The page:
On Monday, the Supreme Court added to a series of rulings that in the past decade have defined what constitutes “cruel and unusual punishment” for juvenile offenders. It violates the Eighth Amendment, the court ruled, to impose a mandatory life sentence without parole for crimes, including homicide, committed when the offenders were younger than 18 years. The ruling strikes down federal and state laws that require judges automatically to put teenage criminals in prison and, in effect, throw away the key.

A close 5-4 vote, this week’s decision follows another in 2010 that declared it unconstitutional to impose a life sentence without parole on juveniles involved in crimes that did not result in a death. Earlier decisions in 2002 and 2005 struck down the death penalty for prisoners with mental retardation and for juveniles.

As in earlier rulings, the court stressed the obligation in the criminal justice system to take into account developmental differences that make it cruel and unfair to treat juvenile offenders in the same way as adult criminals. The court’s opinion, written by Justice Elena Kagan, noted the adolescent limitations: the immaturity, the impetuous behavior, the failure to appreciate risks and consequences. “Mandatory life without parole for a juvenile,” the court concluded, “precludes consideration of his chronological age and its hallmark features. ... It prevents taking into account the family and home environment that surrounds him — and from which he cannot usually extricate himself — no matter how brutal or dysfunctional.”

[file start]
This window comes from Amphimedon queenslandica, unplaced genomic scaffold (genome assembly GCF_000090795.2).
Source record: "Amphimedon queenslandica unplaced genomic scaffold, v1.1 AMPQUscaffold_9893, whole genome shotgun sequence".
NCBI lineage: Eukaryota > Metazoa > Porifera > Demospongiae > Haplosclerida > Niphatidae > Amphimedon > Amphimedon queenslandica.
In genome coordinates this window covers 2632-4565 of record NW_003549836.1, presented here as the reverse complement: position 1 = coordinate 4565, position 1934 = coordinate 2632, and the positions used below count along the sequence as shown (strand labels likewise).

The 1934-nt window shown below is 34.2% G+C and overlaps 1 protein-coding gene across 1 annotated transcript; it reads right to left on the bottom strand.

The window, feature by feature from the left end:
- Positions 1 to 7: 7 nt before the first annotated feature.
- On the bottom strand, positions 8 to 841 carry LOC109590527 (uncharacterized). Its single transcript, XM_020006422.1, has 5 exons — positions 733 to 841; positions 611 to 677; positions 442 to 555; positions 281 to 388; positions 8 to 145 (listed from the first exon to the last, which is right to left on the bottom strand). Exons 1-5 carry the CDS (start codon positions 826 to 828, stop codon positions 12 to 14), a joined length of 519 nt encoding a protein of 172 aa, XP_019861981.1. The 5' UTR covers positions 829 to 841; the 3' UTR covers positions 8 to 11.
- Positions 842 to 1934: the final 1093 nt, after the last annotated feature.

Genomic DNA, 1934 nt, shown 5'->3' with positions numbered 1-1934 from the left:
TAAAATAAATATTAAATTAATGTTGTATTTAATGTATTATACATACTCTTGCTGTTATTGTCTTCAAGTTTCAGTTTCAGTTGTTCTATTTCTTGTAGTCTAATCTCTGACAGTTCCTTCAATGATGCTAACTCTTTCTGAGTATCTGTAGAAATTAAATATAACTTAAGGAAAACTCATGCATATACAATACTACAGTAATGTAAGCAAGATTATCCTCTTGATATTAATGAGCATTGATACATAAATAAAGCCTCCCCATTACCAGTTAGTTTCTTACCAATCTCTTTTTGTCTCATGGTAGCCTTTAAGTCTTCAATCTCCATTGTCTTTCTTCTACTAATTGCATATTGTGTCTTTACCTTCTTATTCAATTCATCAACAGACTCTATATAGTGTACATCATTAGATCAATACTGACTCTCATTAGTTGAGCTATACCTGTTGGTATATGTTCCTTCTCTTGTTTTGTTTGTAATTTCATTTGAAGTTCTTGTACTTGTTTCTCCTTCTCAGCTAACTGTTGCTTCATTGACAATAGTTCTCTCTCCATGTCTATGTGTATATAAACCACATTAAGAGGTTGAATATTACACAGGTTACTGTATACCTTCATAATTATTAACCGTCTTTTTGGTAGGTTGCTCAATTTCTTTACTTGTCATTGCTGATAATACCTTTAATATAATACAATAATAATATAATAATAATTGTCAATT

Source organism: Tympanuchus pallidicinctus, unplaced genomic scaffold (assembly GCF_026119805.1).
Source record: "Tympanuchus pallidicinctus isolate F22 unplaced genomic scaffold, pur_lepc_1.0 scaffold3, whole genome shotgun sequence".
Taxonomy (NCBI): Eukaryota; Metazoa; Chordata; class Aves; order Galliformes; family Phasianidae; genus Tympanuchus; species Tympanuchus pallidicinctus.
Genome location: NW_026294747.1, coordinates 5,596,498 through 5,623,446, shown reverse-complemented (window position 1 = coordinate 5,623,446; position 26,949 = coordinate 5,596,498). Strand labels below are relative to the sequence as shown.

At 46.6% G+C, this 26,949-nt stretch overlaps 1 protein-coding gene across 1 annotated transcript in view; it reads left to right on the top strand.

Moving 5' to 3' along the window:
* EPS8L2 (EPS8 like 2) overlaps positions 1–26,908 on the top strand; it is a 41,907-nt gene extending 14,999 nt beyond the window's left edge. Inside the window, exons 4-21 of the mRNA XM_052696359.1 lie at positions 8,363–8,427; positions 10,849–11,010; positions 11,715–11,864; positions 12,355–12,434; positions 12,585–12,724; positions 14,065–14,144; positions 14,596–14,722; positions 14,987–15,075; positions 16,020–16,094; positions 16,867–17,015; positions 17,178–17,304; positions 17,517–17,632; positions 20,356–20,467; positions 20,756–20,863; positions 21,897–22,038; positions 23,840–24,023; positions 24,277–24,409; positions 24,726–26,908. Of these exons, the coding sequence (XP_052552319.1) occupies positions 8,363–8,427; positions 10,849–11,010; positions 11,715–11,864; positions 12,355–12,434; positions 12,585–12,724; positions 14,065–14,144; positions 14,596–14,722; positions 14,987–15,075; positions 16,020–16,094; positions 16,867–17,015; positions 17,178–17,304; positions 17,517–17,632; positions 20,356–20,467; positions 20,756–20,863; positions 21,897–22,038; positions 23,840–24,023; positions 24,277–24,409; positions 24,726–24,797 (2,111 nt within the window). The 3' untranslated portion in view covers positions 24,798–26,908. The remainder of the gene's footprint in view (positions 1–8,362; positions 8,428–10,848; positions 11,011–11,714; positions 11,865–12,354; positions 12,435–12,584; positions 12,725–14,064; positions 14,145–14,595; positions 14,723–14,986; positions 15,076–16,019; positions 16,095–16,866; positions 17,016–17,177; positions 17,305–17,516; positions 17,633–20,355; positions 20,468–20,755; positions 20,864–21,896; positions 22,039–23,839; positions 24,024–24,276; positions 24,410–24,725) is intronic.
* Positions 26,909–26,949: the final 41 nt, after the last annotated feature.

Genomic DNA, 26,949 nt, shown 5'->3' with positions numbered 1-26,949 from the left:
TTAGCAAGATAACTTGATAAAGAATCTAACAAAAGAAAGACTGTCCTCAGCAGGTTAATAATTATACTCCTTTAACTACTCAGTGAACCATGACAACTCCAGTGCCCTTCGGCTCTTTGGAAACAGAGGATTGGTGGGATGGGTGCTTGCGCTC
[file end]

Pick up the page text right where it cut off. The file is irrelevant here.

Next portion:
The court majority recognizes correctly that appropriate punishment in juvenile cases must factor in not only the “hallmark features” but also the likelihood that change and rehabilitation will come with maturity. Taking away the option of parole automatically makes no allowance for the possibility of change.

Still, the decision does not offer young criminals a pass from a life sentence without parole. It leaves room for individual judges to exercise discretion case by case, to consider the specific characteristics and circumstances of juveniles who commit horrendous crimes and to decide when a sentence of life without parole may be appropriate and just punishment. In this and earlier decisions, the court sets a worthy standard of decency that reflects the progress of a maturing society.